Phil Soran is a bold leader who knows himself very well. Not in a braggadocios way but in a confident, warm, and engaging way. Before committing to the actual interview, Phil wanted a conversation and asked me more questions than anyone I’ve interviewed to date. I thought that was great! And interesting.
Through our two conversations, I met a leader who is curious and confident and has a clear point of view. And he has a marketing orientation to the way he sees the role of a leader. This culminated in a statement he made near the end of our interview: “I tell people that come to me all the time, ‘Figure out your differentiators, name them, brand them.’”
Do you know your personal brand? Can you name it?
Set boundaries for what you will and won’t do
Phil, with two engineering partners, created and built Xiotech which was sold to Seagate. The three founders did it again, building Compellent, going public on the NYSE and selling to Dell. Today Phil is primarily a philanthropist (focused on education), investor, board member and mentor to many company leaders. The entrepreneurial spirit is still there – he recently founded a new video collaboration company called Vidku. He founded this company with two other entrepreneurs, Jim Leslie and Charlie Miller, and is very active as the executive chairman. Check the company out – Vidku.com.
Like all entrepreneurs he worked (works!) very hard. But he set boundaries that really helped him keep life and priorities in check. “I started two companies. You always hear about the person working 100 hours a week. I worked really hard, but I also chose to coach my kid’s sports teams for over 15 years. You learn discipline: if you commit and there are 12 girls waiting, you can’t be late!”
What boundaries have you set for yourself that help you focus and get the most out of any effort?
Focus on what TO do, not what NOT to do
“I started out as a math teacher and coach. It’s the same with adults as kids; teach them what TO do, not what NOT to do. People talk about ‘constructive criticism.’ I found it always better to help people build from their strengths. Emphasize the positive.” If you’re interested, Phil has a TED talk where he explains his (branded) philosophy, “Think, Live, Be Positive Aggressive.”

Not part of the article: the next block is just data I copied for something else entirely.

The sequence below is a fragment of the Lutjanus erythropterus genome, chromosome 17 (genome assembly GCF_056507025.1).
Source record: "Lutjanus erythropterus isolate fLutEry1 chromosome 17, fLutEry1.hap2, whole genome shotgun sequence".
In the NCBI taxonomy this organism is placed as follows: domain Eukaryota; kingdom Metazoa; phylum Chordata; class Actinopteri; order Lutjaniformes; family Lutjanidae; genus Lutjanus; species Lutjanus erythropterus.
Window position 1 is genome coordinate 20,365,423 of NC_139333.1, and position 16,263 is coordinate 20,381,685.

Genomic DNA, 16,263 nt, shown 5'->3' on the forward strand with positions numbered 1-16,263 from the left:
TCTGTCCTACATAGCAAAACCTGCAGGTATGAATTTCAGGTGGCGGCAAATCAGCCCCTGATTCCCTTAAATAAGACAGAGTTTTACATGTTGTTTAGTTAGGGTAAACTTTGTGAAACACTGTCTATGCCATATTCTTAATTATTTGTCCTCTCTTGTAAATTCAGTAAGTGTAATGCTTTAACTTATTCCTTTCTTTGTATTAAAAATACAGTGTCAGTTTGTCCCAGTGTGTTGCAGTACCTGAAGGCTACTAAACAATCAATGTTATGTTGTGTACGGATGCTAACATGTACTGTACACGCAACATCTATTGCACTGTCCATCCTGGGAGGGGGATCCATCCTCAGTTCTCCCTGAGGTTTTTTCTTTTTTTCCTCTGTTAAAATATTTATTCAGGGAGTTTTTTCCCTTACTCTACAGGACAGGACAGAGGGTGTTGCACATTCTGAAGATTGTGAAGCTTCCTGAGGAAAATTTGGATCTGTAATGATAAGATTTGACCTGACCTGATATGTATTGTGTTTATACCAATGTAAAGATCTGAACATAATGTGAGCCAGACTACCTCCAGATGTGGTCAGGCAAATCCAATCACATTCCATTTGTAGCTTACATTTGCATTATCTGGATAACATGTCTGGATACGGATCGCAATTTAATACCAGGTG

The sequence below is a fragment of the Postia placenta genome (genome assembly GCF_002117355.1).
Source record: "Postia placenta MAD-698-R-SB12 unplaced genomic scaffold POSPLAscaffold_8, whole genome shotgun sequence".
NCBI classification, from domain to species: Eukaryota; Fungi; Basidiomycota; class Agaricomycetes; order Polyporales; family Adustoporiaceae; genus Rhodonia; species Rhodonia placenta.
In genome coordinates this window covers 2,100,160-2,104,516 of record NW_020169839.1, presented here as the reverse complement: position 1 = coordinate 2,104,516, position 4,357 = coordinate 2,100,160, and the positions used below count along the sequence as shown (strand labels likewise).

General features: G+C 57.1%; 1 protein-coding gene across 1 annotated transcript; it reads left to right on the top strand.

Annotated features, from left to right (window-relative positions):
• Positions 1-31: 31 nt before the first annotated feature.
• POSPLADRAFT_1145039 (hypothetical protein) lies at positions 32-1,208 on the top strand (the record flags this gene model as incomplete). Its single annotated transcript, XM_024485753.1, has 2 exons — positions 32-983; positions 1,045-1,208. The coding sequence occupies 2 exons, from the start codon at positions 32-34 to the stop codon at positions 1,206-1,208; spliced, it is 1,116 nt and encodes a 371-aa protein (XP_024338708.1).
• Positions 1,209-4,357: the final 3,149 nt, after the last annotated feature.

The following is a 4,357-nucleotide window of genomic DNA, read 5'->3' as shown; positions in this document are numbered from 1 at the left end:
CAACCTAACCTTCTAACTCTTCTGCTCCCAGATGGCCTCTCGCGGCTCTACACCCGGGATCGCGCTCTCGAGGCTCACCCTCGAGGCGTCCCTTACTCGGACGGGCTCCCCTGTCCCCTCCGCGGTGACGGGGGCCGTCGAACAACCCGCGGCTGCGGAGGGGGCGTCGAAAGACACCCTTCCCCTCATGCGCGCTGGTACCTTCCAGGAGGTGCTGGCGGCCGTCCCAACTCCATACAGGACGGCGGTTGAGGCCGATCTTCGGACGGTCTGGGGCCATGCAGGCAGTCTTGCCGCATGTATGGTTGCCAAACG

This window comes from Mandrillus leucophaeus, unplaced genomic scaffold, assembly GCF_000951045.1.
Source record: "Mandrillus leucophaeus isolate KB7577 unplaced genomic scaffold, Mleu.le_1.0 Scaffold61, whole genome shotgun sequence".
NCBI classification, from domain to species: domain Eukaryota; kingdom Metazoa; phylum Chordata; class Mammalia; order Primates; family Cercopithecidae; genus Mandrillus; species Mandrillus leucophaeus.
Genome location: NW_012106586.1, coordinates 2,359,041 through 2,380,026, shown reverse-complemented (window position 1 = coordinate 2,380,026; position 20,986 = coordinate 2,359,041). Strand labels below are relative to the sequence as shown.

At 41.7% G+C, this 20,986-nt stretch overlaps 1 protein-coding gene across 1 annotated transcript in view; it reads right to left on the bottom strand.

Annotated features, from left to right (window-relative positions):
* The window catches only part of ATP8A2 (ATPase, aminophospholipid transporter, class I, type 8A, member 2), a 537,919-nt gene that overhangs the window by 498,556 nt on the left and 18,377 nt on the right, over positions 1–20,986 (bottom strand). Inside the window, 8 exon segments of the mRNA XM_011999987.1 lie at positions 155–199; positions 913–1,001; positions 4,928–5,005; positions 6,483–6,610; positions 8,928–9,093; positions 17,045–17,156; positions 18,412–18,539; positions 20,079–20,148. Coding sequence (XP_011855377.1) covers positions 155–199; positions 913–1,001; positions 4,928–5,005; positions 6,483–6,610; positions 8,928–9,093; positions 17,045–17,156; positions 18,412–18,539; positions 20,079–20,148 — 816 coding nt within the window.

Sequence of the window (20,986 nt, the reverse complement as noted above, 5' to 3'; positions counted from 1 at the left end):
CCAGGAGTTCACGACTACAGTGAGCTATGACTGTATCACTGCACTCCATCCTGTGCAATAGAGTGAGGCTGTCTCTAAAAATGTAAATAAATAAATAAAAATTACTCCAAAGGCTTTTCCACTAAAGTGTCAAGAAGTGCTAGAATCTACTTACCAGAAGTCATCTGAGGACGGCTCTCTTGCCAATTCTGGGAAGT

Listening to Phil’s point here while watching his TED talk, I started reflecting on so many people I’ve met who are in some state of defeat, because they are working in a system of don’ts. Where performance reviews are about the negatives – or the positives are so buried in a list of competency ratings the real strengths of a person are lost. It is a really simple but powerful idea to change whatever feedback you’re going to give from the negative (don’t) to the positive (do) and what a difference it will make.
So let me ask you, are you a DO person or a DON’T person? If you aren’t happy with the answer, what do you want to do about that?
See yourself as others see you
I asked Phil a question that I have asked others: Do you think of yourself as a bold leader? And, why or why not? “YES, I do” was his reply without hesitation. “People tell me this. I’ve heard it many times. It comes naturally to me, I think, although it is different depending on the role I am in and the environment. Bold leadership as the CEO is one thing. Coaching or governing as a bold leader from a board seat is completely different. The CEO has the mantle – the title and position to lead. The board member should not be telling the CEO what to do, but plays an important coaching role that does require boldness to be effective. Sometimes you need to cause action where others can’t.”
Phil went on to describe what he calls a “spider sense” and how it distinguishes bold leaders from others.
“I have worked with some strong leaders, but I wouldn’t call them bold. Bold leaders have a gut feel, what I call a ‘spider sense’ that guides them. They are able to create something bigger than the group believes possible: They can create a vision AND bring it to life.”
Do people tell you (in so many words) that they see you as a bold leader? If so, do you claim it? Hopefully “Yes, I do” is your answer, too!
Bold leaders stand out for what they do and the culture they inspire
In another interview with another bold leader, Sam Yagan, he made this same point that Phil brought out: Boldness comes through action and sometimes it’s “BOLD” simply because it hasn’t been done before. Even the simplest of things.
“You can help people be more effective, be stronger, but you can’t really flip people out of their core style. When I’m interviewing, I am listening closely. If someone brings something up three times – for example, they don’t do well with office politics – chances are they are the cause of the political stress wherever they currently are working.
Another example, you see people in many settings preaching the loudest. When this happens I think ‘The more you have to talk about it, the more likely you don’t have what it takes.’”
We talked about many more bold topics, too many for this column, but Phil ended our conversation paraphrasing Maya Angelou and this bold leader notion of doing: “You may not remember what they said or did but you remember how they made you feel.” Bold leaders create a “positive aggressive” culture and give you energy that you can hang on to and appreciate.
I’ll sign off today with one last question for you: Are you aware of the culture you create around yourself and the energy you provide to others?
Please share your thoughts on any of the questions above – or ask any questions this conversation with Phil sparked for you.